The Radium Girls by Kate Moore

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Rate: 5/5


Medium: Audiobook


Overview (No Spoilers): I must be getting soft with my reviewing because The Radium Girls marks my fourth five star review in a row, or perhaps I’ve just been very lucky with the books that I’ve recently picked up. Having read many wonderful reviews, it was an choice to pick up Moore’s tragic, real life story behind the young girls who painted radium on dials in the 1920s. Alas, I found myself wishing this subject matter had been as easy as the choice was to read. I’ve likely read thousands of books in my life and within the aforementioned books I’ve encountered countless deaths. It is fairly safe to assume most people ponder their own death, alongside the more macabre possibilites for the worst case scenario. Upon reading The Radium Girls, I have added a new type of death to the list of unimaginable horrors, radiation poisoning. Moore flawlessly captures the exuberant nature of youth surrounding these young vibrant workers, with the hope of their whole future still ahead of them. Previously receiving radiation training during my graduate research, I was physically cringing as the story transitioned into the girls beginning work in the radium factories. It is so hard to imagine a world in which the dangers of radiation are not known and radium was in fact thought to be a health boost. Moore weaved a story in which this relatively new substance could be perceived as magical, due to the glowing aftereffects and especially with so many influential individuals touting its benefits. Fairly quickly, these young women started presenting mysterious, terrible symptoms, eventually resulting in suffering a death beyond comprehension. Furthermore, infuriating is a vast understatement regarding the actions of the radium companies. I still cannot fathom how those men in charge could live with themselves, knowing that they had and were actively, in some cases, poisoning their workers. I can think of only a handful of books that have caused me to rant and rage for days after reading, and this topic might have superseded all others. Overall, The Radium Girls was one of the most difficult reads that I’ve ever encountered, however in literature that characteristic is far from synonymous with bad, often being quite the opposite. I’m so thankful Moore chose to tell the story of the The Radium Girls and the indescribable suffering they endured, alongside the relentless drive these women exhibited throughout their tragically shortened lives to reveal dangers of radium.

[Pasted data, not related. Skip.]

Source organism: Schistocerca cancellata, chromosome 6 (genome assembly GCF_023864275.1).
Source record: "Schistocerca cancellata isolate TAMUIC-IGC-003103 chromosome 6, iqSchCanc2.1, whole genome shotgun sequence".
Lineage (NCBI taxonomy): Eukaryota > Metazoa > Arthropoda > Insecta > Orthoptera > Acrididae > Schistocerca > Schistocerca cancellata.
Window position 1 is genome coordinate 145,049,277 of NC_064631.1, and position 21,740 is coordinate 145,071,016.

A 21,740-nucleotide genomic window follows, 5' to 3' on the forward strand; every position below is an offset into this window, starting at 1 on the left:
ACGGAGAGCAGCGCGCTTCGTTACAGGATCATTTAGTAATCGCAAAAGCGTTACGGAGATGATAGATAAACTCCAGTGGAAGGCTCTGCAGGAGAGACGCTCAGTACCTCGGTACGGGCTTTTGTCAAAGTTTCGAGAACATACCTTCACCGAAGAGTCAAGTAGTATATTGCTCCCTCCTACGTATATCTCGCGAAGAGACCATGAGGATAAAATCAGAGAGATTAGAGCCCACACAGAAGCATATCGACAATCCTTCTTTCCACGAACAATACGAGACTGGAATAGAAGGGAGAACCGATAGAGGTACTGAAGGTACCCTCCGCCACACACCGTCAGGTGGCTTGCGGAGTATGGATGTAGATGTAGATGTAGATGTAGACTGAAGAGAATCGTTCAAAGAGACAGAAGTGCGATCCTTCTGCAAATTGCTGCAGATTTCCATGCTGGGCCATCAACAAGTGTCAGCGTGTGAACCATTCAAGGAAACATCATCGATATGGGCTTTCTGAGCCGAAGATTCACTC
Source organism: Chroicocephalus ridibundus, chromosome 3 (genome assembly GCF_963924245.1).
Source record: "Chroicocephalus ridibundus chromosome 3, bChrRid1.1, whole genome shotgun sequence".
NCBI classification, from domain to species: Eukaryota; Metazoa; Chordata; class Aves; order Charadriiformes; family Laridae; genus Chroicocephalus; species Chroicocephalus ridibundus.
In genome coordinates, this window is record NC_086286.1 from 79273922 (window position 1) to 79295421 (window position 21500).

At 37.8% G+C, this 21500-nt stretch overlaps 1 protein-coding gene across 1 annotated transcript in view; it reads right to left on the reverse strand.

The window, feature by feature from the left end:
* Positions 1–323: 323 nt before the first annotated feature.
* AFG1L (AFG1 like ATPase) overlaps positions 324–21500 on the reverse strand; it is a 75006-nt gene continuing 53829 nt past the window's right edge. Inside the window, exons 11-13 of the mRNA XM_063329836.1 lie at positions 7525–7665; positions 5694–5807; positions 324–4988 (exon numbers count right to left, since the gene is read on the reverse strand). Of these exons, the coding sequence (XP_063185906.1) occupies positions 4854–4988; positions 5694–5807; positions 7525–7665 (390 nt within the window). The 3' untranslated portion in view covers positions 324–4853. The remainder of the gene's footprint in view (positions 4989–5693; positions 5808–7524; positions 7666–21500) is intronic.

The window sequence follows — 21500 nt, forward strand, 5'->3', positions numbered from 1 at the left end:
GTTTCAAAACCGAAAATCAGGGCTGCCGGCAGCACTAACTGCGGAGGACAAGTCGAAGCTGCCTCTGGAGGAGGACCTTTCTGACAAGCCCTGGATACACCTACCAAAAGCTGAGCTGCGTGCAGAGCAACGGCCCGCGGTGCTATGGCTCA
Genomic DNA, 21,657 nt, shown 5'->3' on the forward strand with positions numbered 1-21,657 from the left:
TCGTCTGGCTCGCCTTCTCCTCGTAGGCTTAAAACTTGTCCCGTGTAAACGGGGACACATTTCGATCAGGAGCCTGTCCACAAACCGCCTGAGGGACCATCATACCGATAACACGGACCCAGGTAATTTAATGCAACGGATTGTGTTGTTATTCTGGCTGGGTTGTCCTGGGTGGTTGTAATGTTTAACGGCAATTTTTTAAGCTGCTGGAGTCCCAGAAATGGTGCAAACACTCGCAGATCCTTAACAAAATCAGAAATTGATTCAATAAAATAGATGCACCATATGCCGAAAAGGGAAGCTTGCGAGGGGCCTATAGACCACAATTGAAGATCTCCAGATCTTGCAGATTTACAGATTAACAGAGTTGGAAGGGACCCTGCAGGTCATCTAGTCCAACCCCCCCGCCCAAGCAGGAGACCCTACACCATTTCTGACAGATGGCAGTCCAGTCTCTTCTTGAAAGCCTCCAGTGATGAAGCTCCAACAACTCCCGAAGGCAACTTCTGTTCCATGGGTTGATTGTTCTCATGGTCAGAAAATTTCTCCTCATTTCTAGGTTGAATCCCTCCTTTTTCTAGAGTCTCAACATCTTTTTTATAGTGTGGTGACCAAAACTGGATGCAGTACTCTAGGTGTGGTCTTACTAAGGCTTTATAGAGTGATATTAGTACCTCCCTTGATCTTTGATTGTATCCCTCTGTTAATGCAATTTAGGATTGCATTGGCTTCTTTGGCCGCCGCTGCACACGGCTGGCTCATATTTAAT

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33 comments

  1. Excellent review! I’m about 100 pages into this book right now, and it is so disturbing. Those poor girls. I cannot even begin to imagine what their pain and suffering was like. It is horrifying to read about how the radium companies knew and just did nothing, or lied about their product. And it makes me wonder about where all of those radium dials the girls painted are today…
    And the human body is truly fascinating! I keep talking about this book with my husband – I was just telling him today about how the body would store the radium like calcium. I am still totally in shock that people would honestly think that it had healing properties and would be alright to ingest.

    Liked by 2 people

      • Finished the book and it was so horrifying but fascinating. These women really helped with getting regulations in place. But as it said at the end of the book, the regulations don’t matter if the company doesn’t follow them. I was blown away that the one company was still involved with the radium and the painting up to the 1970s! Crazy! Wonder how soon there will be a movie made of this book. It was so fascinating, but disturbing, and it would make a great book club read!

        Liked by 1 person

  2. great review! and no you’re not getting soft this book genuinely is a good book. it broke my heart when i read what happened to these young women and how hard they had to fight to get some form of recognition that it isn’t all in their minds.

    Liked by 1 person

  3. You’re not soft. It was a great book about a subject I previously knew nothing. So disturbing I also was compelled to blog about it. The things that are done in the name of profit are genuinely horrifying, and I know such actions continue in the world today.

    Liked by 1 person

  4. So appreciate this wholehearted, full-on review about a very difficult subject. It was a crazy time, with cigarettes being touted as healthy and advertised with actors dressed as doctors puffing away….asbestos known to be a terrible issue and that ignored….I don’t know that I could bear to read the book — but am so glad that you did~!

    Liked by 1 person

  5. This was a seriously heavy book, and I also cringed reading about the girls handling radium so nonchalantly. It’s terrifying to think how people used to think – and insist! – radium was healthy, even though there was strong evidence to the contrary. These poor girls, I can’t imagine what they must have gone through…

    Liked by 1 person

  6. Great review, as always!

    I’ve had this one on hand for awhile, but am waiting for the kids to go back to school before starting it. I had the feeling it was going to be a heavy book, and wanted to give it my full attention. Sounds like it is a book worth waiting for!

    Liked by 1 person

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